Farm Credit institutions have worked tirelessly to help customers access critical emergency funds in the face of COVID-19.
Many Farm Credit lenders across the country have routinely labored into the night to submit applications on behalf of our customers for loans through the federal Paycheck Protection Program (PPP).
Helping customers retain employees
Lacking access to the markets they depend on, producers across the country have felt pressure to cut costs wherever they can, including labor costs. But letting employees go, especially people who have been with the business for years, during times like these? No one wants to do that.
While farmers and other small business owners faced stressful decisions ahead, the federal government authorized PPP, a program that provides Small Business Administration-guaranteed loans to small businesses facing financial hardship due to COVID-19. And for some farmers, PPP seemed like the answer they so fervently needed.
PPP loans cover payroll, as well as mortgage interest, rent and utilities for the eight weeks following receipt of the loan and are forgivable if businesses meet certain criteria. PPP loans promised farmers the financial support they needed to retain employees, if only they could figure out how to get one. That’s when farmers turned to Farm Credit for support.
As with many federal programs, PPP wasn’t without its implementation challenges. One such problem was that Congress didn’t allocate enough money to the program as compared to the magnitude of need across the country. But Farm Credit was not deterred. Our employees worked around the clock, surmounting numerous roadblocks to submit nearly 3,000 PPP loan applications to SBA, resulting in over $500 million in support for our customers.
Relationships make all the difference
These painstaking efforts taken by dedicated Farm Credit employees have had tremendous impacts on farm families. Take, for example, Karen Paulus of Paulus Mt. Airy Orchards, a Horizon Farm Credit customer.
Paulus Mt. Airy Orchards is a family-owned farm and agri-tourism destination in York County, Pennsylvania. Karen first applied for a PPP loan through her commercial bank and then waited and waited as she watched her friends’ applications get approved. When she heard Horizon was accepting applications, Karen canceled the one with the bank and submitted a new application to her loan officer. That was on a Wednesday. By the following Friday, her business received PPP loan approval. “It was night and day, working with Horizon,” she said. “We would have started with Horizon if I had realized how much better the process would be.”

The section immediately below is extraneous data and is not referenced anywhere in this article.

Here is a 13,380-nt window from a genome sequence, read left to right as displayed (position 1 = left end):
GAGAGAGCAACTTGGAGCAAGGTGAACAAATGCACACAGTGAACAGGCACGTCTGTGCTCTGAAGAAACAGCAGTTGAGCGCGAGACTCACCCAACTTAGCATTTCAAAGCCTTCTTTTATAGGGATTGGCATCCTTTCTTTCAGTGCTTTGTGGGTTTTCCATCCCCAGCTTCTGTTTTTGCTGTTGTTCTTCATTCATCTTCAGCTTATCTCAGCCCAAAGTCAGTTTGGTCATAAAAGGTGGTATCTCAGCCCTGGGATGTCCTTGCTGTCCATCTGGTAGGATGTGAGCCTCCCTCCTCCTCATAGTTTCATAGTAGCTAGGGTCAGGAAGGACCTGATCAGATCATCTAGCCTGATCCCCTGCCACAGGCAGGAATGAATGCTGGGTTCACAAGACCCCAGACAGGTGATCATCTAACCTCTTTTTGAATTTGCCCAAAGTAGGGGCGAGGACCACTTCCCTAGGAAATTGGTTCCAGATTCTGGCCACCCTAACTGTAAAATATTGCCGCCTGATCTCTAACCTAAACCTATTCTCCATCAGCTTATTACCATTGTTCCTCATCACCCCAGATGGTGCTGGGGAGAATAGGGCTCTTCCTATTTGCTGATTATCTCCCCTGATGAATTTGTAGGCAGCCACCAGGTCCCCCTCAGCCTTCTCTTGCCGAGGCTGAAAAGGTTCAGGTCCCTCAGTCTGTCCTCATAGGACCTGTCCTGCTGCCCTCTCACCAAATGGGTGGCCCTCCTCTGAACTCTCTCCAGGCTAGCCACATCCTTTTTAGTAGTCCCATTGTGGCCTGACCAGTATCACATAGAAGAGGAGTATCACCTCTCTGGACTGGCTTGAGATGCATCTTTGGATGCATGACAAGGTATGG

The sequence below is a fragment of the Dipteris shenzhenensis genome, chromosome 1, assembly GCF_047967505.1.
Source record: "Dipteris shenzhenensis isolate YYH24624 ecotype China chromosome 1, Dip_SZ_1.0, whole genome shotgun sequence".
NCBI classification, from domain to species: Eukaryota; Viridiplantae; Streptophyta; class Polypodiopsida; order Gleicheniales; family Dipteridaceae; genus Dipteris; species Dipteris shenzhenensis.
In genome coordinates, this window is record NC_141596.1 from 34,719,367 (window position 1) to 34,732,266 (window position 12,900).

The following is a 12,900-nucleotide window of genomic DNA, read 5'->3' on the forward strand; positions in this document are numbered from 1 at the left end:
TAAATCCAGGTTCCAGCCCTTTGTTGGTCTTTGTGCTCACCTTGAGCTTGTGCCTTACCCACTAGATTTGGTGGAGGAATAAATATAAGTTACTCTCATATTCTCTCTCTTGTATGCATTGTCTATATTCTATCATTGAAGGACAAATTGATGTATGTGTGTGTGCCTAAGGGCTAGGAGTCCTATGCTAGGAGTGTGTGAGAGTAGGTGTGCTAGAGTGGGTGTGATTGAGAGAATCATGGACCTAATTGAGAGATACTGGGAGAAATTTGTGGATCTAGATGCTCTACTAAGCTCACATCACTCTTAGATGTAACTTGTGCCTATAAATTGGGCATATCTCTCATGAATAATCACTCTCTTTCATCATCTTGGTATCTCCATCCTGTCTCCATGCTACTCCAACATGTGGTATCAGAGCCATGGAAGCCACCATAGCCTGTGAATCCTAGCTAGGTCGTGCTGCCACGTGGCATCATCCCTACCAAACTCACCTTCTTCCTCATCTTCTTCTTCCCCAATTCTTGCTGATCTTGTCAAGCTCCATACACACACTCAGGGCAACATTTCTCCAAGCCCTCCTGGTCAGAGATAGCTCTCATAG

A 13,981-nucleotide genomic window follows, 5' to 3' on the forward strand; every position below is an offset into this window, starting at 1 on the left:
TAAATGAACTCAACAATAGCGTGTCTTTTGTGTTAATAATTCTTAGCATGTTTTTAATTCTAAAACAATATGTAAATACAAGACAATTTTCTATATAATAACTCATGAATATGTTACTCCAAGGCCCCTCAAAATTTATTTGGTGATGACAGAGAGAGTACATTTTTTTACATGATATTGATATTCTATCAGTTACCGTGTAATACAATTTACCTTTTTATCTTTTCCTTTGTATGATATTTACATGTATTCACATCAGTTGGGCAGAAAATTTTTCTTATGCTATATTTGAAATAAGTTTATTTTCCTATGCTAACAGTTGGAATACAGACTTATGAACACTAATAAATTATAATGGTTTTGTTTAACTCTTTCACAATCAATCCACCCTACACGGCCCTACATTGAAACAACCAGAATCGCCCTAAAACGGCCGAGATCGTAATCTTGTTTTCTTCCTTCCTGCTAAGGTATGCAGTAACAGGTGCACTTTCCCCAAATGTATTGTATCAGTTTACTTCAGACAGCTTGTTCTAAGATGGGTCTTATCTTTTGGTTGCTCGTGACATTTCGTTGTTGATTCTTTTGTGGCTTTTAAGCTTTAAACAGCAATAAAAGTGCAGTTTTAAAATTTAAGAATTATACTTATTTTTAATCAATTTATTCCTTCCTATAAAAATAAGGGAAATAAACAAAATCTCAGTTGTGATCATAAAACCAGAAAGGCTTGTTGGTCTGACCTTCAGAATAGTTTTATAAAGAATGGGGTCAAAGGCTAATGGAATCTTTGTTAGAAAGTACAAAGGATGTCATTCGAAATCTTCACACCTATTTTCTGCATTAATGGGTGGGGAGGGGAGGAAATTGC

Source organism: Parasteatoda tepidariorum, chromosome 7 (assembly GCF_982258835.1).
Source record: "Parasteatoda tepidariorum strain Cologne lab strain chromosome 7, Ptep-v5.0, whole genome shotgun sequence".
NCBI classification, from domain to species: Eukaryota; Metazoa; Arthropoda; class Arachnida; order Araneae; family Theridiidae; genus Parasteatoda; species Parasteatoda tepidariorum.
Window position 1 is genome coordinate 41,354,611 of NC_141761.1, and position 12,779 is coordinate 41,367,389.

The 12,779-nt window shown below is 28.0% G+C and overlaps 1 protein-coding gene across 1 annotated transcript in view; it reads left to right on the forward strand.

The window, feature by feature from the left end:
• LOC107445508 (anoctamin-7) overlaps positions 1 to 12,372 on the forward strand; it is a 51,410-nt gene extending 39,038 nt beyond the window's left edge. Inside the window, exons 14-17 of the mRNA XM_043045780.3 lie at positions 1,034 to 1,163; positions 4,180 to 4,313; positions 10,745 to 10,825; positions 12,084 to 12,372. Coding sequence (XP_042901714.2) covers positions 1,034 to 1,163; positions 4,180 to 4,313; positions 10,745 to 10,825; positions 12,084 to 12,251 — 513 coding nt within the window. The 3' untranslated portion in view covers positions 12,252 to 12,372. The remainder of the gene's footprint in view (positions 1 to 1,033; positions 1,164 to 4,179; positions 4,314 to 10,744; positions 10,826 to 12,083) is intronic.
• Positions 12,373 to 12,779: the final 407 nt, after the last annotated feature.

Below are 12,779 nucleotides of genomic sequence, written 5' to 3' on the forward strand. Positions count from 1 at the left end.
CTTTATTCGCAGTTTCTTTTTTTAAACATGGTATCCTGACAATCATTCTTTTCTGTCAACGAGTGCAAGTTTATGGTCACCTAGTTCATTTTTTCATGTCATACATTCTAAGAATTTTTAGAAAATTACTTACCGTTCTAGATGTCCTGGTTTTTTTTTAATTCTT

Not a moment too soon
The Flinchbaugh family, also of York County, Pennsylvania, had a similar experience. A fourth-generation family business, the Flinchbaughs grow cash crops, manage contract hog finishing barns, process fruit and run a farm market.
Mike Flinchbaugh first submitted a PPP loan application through his local bank. However, a week after receiving an email from his bank confirming application receipt, Mike was still waiting for loan approval. Soon, he learned that Horizon had become an approved SBA lender. “I submitted a new application to Horizon and was texting with my loan officer from 6:30 to 7:30 p.m. the same night with a few final questions. The next day, we were approved.”
With 16 full-time and 12 part-time employees, the PPP cash was critical for the Flinchbaughs’ business. “Our next payroll was the day after the PPP funds hit our bank account,” Mike said. “Without the quick turnaround from Horizon, it wouldn’t have happened.”
Regardless of the challenges brought on by PPP, Farm Credit associations would go through the whole process again if it meant supporting our customers to the best of our ability during such uncertain and unprecedented times.
This is the second blog post in the series, “Farm Credit COVID-19 Response.” Read on for information highlighting how Farm Credit customers have adapted to sustain their businesses through the crisis.